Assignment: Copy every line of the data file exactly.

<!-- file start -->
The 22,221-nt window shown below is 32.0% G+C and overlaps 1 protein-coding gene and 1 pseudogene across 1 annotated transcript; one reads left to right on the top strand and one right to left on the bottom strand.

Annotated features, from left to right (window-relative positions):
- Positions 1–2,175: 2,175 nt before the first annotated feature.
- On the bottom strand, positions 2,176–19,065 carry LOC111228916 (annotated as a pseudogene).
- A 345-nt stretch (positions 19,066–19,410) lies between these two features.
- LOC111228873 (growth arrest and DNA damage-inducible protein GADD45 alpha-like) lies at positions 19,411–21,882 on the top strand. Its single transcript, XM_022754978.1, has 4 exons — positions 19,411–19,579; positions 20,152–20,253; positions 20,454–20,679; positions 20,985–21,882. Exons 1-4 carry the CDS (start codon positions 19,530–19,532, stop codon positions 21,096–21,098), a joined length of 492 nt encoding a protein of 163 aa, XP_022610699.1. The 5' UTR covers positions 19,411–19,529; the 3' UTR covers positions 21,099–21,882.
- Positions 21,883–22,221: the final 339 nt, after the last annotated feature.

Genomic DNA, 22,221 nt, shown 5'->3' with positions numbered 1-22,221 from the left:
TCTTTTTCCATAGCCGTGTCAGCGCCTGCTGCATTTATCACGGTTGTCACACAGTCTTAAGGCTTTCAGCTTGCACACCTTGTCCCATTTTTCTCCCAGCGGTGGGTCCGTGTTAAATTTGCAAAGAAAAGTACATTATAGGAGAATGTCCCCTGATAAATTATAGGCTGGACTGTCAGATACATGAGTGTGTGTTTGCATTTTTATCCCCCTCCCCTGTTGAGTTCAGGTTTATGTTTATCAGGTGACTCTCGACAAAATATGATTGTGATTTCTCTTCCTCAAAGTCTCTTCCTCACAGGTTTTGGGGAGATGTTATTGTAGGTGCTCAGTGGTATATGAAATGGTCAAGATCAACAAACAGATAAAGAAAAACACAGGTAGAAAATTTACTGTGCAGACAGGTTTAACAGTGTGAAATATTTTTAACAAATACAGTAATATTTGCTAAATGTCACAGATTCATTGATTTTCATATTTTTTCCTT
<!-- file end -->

The 22,221-nt window shown below is 32.0% G+C and overlaps 1 protein-coding gene and 1 pseudogene across 1 annotated transcript; one reads left to right on the top strand and one right to left on the bottom strand.

Annotated features, from left to right (window-relative positions):
- Positions 1–2,175: 2,175 nt before the first annotated feature.
- On the bottom strand, positions 2,176–19,065 carry LOC111228916 (annotated as a pseudogene).
- A 345-nt stretch (positions 19,066–19,410) lies between these two features.
- LOC111228873 (growth arrest and DNA damage-inducible protein GADD45 alpha-like) lies at positions 19,411–21,882 on the top strand. Its single transcript, XM_022754978.1, has 4 exons — positions 19,411–19,579; positions 20,152–20,253; positions 20,454–20,679; positions 20,985–21,882. Exons 1-4 carry the CDS (start codon positions 19,530–19,532, stop codon positions 21,096–21,098), a joined length of 492 nt encoding a protein of 163 aa, XP_022610699.1. The 5' UTR covers positions 19,411–19,529; the 3' UTR covers positions 21,099–21,882.
- Positions 21,883–22,221: the final 339 nt, after the last annotated feature.

Genomic DNA, 22,221 nt, shown 5'->3' with positions numbered 1-22,221 from the left:
TCTTTTTCCATAGCCGTGTCAGCGCCTGCTGCATTTATCACGGTTGTCACACAGTCTTAAGGCTTTCAGCTTGCACACCTTGTCCCATTTTTCTCCCAGCGGTGGGTCCGTGTTAAATTTGCAAAGAAAAGTACATTATAGGAGAATGTCCCCTGATAAATTATAGGCTGGACTGTCAGATACATGAGTGTGTGTTTGCATTTTTATCCCCCTCCCCTGTTGAGTTCAGGTTTATGTTTATCAGGTGACTCTCGACAAAATATGATTGTGATTTCTCTTCCTCAAAGTCTCTTCCTCACAGGTTTTGGGGAGATGTTATTGTAGGTGCTCAGTGGTATATGAAATGGTCAAGATCAACAAACAGATAAAGAAAAACACAGGTAGAAAATTTACTGTGCAGACAGGTTTAACAGTGTGAAATATTTTTAACAAATACAGTAATATTTGCTAAATGTCACAGATTCATTGATTTTCATATTTTTTCCTT